Job Centre
Those who fail to participate in the scheme will face potential sanctions that could see them lose their benefits for a period of timeReuters

The UK government's controversial Help to Work scheme, designed to help the long-term unemployed back to work, has come into force.

The move means out-of-work benefit recipients may have to complete a community work placement for up to six months in order to build up their CVs and skills.

The policy will also make it a requirement that some people receiving Jobseekers' Allowance (JSA) of at least £57.35 ($96.28, €69.65) per week will have to meet a Jobcentre adviser every day.

Those who fail to participate in the scheme will face potential sanctions that could see them lose their benefits for a period of time.

But the initiative has come under fire from the Labour Party.

"Under [the] government nearly one in ten people claiming JSA lack basic literacy skills and many more are unable to do simple maths or send an email," said Stephen Timms MP, Shadow Minister for Employment.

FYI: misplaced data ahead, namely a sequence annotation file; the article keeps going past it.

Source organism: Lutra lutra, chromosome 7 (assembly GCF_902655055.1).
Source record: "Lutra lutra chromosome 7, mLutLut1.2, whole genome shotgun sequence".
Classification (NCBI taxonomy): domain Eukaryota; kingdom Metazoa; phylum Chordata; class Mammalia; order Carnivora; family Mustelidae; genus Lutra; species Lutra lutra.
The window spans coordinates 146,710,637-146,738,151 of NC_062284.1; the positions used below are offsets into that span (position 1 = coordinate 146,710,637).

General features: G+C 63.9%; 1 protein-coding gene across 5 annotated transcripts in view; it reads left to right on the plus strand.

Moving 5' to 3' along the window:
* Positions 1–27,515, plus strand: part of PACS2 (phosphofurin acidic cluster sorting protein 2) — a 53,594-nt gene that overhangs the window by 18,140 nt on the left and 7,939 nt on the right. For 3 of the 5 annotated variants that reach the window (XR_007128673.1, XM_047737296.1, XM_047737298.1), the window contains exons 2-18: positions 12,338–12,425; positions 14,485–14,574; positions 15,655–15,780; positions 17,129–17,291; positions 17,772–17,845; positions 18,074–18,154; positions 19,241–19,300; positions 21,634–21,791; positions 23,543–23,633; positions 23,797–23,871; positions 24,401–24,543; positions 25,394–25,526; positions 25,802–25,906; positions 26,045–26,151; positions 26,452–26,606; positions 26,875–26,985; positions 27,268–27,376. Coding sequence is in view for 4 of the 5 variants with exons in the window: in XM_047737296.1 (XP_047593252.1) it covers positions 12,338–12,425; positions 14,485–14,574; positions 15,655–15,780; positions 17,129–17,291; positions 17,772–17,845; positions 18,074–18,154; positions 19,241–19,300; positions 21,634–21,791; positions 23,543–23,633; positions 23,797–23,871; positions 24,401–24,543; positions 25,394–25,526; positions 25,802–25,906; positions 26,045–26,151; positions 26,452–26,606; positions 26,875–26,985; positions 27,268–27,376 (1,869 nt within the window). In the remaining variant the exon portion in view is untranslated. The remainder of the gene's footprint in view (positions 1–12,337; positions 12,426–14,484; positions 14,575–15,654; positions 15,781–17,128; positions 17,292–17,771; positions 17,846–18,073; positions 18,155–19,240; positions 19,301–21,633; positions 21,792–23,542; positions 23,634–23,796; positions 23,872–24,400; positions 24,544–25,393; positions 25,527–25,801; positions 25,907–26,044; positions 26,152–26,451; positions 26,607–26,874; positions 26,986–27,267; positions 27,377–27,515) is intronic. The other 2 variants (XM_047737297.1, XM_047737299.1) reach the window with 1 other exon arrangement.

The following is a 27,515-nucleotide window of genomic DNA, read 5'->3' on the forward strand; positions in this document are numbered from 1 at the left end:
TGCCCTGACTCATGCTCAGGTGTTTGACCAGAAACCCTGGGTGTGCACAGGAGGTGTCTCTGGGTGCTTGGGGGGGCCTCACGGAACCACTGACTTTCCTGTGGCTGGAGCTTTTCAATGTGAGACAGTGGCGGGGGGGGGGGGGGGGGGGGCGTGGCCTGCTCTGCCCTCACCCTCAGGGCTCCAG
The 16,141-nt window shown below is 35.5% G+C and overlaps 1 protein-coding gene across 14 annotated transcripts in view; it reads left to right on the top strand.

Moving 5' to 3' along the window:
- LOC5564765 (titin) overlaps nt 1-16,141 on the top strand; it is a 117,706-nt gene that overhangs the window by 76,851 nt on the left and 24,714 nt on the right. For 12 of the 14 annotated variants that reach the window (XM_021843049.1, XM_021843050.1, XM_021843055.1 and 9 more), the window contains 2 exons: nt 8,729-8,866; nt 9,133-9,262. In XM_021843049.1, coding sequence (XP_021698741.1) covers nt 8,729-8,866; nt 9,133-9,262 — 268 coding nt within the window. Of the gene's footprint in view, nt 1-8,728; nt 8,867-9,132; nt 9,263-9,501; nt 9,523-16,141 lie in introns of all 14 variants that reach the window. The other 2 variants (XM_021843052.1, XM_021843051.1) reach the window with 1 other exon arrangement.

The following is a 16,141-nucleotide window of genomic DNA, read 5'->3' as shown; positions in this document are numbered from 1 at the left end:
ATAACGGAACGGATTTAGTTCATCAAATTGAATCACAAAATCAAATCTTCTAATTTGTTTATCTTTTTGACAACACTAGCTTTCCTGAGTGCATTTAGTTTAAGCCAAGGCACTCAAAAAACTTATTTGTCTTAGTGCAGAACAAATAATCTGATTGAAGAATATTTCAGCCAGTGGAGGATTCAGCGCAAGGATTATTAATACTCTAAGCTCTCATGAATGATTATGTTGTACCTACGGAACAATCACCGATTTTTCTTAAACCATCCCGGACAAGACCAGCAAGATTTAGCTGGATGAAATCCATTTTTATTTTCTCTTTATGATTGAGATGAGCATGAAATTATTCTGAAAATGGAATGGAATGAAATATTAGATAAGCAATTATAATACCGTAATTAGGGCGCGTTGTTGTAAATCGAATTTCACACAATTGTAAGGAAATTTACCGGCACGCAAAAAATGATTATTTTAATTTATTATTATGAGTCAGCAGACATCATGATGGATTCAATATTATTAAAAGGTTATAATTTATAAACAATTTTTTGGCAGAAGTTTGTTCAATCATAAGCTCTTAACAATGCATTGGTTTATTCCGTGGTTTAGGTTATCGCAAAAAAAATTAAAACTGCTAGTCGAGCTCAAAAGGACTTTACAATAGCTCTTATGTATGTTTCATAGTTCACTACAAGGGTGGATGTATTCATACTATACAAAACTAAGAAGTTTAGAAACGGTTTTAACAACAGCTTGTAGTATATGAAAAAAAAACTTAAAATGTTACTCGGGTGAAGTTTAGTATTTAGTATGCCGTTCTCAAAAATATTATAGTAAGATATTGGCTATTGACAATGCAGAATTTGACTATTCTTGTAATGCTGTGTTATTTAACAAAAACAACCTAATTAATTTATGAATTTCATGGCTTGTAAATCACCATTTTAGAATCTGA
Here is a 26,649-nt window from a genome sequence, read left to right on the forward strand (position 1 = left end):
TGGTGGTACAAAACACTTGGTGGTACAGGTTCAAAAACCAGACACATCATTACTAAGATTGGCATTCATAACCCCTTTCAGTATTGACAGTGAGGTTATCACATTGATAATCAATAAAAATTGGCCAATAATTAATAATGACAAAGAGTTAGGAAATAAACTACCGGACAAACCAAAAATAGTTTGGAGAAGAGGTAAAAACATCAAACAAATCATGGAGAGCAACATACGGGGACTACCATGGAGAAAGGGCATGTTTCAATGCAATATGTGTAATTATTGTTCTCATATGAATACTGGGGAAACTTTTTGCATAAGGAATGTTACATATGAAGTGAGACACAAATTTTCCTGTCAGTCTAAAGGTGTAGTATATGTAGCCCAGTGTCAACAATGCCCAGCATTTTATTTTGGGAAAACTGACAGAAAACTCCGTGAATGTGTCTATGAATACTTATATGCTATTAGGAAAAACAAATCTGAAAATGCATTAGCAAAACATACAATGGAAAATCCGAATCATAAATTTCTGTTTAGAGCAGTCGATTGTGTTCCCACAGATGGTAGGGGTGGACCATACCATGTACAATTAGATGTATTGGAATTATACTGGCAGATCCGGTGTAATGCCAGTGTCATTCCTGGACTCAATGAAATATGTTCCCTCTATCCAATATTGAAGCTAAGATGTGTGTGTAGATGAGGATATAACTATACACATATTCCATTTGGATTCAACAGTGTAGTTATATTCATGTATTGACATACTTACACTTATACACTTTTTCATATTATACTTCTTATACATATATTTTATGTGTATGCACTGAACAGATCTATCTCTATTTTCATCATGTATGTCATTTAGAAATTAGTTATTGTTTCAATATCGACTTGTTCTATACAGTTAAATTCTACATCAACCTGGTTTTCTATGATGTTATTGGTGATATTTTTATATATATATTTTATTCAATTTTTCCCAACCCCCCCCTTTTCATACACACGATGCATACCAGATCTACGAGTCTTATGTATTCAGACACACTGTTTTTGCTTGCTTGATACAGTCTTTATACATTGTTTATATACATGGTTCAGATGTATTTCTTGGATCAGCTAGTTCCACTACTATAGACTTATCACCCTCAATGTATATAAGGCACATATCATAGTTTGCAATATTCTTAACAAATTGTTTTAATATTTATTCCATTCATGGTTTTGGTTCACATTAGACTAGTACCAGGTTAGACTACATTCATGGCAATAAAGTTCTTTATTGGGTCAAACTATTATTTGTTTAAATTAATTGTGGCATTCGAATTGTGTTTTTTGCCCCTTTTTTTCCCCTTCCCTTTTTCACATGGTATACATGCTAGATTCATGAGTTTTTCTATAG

"Yet this government allows jobseekers to spend up to three years claiming benefits before they get literacy and numeracy training.

"A Labour government will introduce a Basic Skills Test to assess all new claimants for JSA within six weeks of claiming benefits."

The Department for Work and Pensions (DWP) claimed that there are more than 600,000 vacancies in the UK economy at any one time and the Help to Work scheme will aid jobseekers into those roles.

"A key part of our long-term economic plan is to move to full employment, making sure that everyone who can work is in work," said the Prime Minister David Cameron.

"We are seeing record levels of employment in Britain, as more and more people find a job, but we need to look at those who are persistently stuck on benefits.

"This scheme will provide more help than ever before, getting people into work and on the road to a more secure future."